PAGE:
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The Doctor Is Always In - Hospitalist Program Now at TCGH

General

If a hospital stay is in your future, don't be surprised if you're cared for by a new kind of doctor--a hospitalist. Tillamook County General Hospital (TCGH) has begun employing hospitalists, the fastest growing specialty in medicine.

Q: What do hospitalists do?
A: Their sole responsibility is to care for hospitalized patients from admission to discharge. Typically hired directly by hospitals, these doctors practice exclusively in the hospital, ordering appropriate diagnostic tests, monitoring your condition and providing you with the best possible care until you are discharged to your regular health care provider.

Q: What if I have my own health care provider?
A: If you have a primary care provider, the hospitalist works very closely with him or her to monitor any major changes in your condition and to determine when you are ready for discharge. If you do not have a primary care provider or are admitted to the hospital through the emergency room, a hospitalist will be assigned to your care.

Q: What type of medical training do hospitalists receive?
A: More than 90 percent are trained in internal medicine, a specialty dealing with acute health problems such as congestive heart failure, pneumonia, diabetes, digestive problems and other problems common among hospitalized patients.

Q: How will I benefit from hospitalist care?
A:
 Hospitalists are readily available to keep a close eye on you and can follow up on tests promptly and respond quickly to emergencies. Because they are in the hospital throughout the day, they can spend time discussing concerns with you. "Patients are simply better off when their doctor is able to look in on them several times a day," says Larry Davy, CEO at TCGH. "And the time you stay in the hospital is often shorter." Because a hospitalist is in charge of the care of patients in the hospital, your main doctor will have fewer interruptions and be more available to you in the clinic.

Q: How does this benefit the hospital and providers?
A: More than 100 published studies show that employing hospitalists reduces the risk of medical errors, shortens hospital stays and lowers hospital costs, which are advantages for both the hospital and you. Additionally, the 24/7 demand that has been placed on rural providers has challenged our ability to recruit new physicians to Tillamook. The hospitalist position now opens up the possibility of recruiting and improving the retention of health care providers in our community.If a hospital stay is in your future, don't be surprised if you're cared for by a new kind of doctor--a hospitalist. Tillamook County General Hospital (TCGH) has begun employing hospitalists, the fastest growing specialty in medicine.

Q: What do hospitalists do?
A:
 Their sole responsibility is to care for hospitalized patients from admission to discharge. Typically hired directly by hospitals, these doctors practice exclusively in the hospital, ordering appropriate diagnostic tests, monitoring your condition and providing you with the best possible care until you are discharged to your regular health care provider.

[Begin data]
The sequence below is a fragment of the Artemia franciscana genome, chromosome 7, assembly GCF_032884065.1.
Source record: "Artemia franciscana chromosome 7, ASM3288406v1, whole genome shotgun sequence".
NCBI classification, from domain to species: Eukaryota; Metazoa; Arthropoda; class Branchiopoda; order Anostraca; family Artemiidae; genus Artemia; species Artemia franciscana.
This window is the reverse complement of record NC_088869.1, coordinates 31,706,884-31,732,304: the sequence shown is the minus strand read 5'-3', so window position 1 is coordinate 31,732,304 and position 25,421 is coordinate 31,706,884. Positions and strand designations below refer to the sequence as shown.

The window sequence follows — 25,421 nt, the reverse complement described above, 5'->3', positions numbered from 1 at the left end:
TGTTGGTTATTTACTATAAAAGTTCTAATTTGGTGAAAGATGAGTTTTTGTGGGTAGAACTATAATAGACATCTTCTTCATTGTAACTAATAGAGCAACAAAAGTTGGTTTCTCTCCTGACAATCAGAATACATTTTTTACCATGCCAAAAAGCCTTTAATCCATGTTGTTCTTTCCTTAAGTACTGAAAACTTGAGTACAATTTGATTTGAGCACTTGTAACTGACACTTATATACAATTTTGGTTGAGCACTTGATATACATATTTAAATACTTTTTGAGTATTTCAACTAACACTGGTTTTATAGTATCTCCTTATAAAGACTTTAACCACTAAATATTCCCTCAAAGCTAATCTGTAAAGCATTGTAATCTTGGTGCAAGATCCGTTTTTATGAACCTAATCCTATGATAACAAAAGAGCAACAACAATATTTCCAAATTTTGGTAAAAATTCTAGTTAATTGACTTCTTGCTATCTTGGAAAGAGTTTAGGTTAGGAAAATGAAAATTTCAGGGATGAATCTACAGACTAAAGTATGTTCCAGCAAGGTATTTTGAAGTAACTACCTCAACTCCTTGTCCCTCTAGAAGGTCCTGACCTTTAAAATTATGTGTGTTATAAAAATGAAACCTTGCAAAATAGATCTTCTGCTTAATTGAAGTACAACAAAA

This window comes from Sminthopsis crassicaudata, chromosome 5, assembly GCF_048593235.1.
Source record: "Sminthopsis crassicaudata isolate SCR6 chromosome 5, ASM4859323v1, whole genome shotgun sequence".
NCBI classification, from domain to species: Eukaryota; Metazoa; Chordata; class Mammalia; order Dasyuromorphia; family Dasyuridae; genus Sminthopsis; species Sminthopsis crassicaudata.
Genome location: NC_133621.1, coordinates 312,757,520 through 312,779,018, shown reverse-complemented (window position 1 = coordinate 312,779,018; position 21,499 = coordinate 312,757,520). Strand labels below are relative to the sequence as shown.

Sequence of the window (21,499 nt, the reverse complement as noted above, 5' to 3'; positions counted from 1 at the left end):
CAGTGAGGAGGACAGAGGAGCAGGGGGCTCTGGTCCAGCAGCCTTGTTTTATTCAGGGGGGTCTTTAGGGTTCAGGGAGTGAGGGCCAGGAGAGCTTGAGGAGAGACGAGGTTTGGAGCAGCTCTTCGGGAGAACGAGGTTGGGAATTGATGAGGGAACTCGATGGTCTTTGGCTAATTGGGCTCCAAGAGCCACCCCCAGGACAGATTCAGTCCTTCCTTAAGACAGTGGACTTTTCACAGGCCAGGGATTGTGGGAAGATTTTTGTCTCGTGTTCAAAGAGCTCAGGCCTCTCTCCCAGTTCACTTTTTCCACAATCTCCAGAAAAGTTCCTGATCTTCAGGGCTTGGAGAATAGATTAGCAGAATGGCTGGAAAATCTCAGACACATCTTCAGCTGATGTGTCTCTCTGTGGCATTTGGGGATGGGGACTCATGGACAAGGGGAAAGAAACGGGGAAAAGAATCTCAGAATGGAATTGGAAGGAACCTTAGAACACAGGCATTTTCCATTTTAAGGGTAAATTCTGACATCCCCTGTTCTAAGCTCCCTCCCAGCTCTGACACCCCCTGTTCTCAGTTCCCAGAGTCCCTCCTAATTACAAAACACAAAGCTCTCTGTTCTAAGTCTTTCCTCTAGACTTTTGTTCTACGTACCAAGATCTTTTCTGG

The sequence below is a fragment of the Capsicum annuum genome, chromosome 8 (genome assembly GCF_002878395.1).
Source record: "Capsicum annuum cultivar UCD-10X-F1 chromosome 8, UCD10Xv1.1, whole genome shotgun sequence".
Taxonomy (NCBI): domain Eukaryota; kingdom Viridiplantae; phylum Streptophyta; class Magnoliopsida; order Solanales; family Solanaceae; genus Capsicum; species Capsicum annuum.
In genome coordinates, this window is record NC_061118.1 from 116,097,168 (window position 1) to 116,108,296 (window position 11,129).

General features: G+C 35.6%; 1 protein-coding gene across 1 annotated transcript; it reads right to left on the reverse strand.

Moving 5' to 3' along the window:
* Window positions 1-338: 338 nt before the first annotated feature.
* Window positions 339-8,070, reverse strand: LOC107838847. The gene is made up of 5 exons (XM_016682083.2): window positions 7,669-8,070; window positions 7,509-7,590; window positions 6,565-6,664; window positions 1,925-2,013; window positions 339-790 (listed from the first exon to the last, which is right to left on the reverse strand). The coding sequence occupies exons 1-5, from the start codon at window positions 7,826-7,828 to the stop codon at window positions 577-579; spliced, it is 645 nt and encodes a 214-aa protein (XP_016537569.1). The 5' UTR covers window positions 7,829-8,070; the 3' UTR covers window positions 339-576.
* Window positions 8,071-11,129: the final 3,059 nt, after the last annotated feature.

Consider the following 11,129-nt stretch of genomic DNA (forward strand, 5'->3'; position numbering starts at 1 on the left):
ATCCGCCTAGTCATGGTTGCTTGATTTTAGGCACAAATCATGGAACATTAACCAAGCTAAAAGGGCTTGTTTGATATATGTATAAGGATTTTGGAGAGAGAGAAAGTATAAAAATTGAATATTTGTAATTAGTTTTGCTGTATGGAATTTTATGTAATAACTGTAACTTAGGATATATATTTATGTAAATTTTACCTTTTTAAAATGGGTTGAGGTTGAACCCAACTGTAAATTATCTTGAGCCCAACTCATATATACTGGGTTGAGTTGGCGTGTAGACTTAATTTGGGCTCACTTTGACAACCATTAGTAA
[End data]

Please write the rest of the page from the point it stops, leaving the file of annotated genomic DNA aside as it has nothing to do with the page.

Q: What if I have my own health care provider?
A:
 If you have a primary care provider, the hospitalist works very closely with him or her to monitor any major changes in your condition and to determine when you are ready for discharge. If you do not have a primary care provider or are admitted to the hospital through the emergency room, a hospitalist will be assigned to your care.

Q: What type of medical training do hospitalists receive?
A: 
More than 90 percent are trained in internal medicine, a specialty dealing with acute health problems such as congestive heart failure, pneumonia, diabetes, digestive problems and other problems common among hospitalized patients.

Q: How will I benefit from hospitalist care?
A:
 Hospitalists are readily available to keep a close eye on you and can follow up on tests promptly and respond quickly to emergencies. Because they are in the hospital throughout the day, they can spend time discussing concerns with you. "Patients are simply better off when their doctor is able to look in on them several times a day," says Larry Davy, CEO at TCGH. "And the time you stay in the hospital is often shorter." Because a hospitalist is in charge of the care of patients in the hospital, your main doctor will have fewer interruptions and be more available to you in the clinic.

Q: How does this benefit the hospital and providers?
A:
 More than 100 published studies show that employing hospitalists reduces the risk of medical errors, shortens hospital stays and lowers hospital costs, which are advantages for both the hospital and you. Additionally, the 24/7 demand that has been placed on rural providers has challenged our ability to recruit new physicians to Tillamook. The hospitalist position now opens up the possibility of recruiting and improving the retention of health care providers in our community.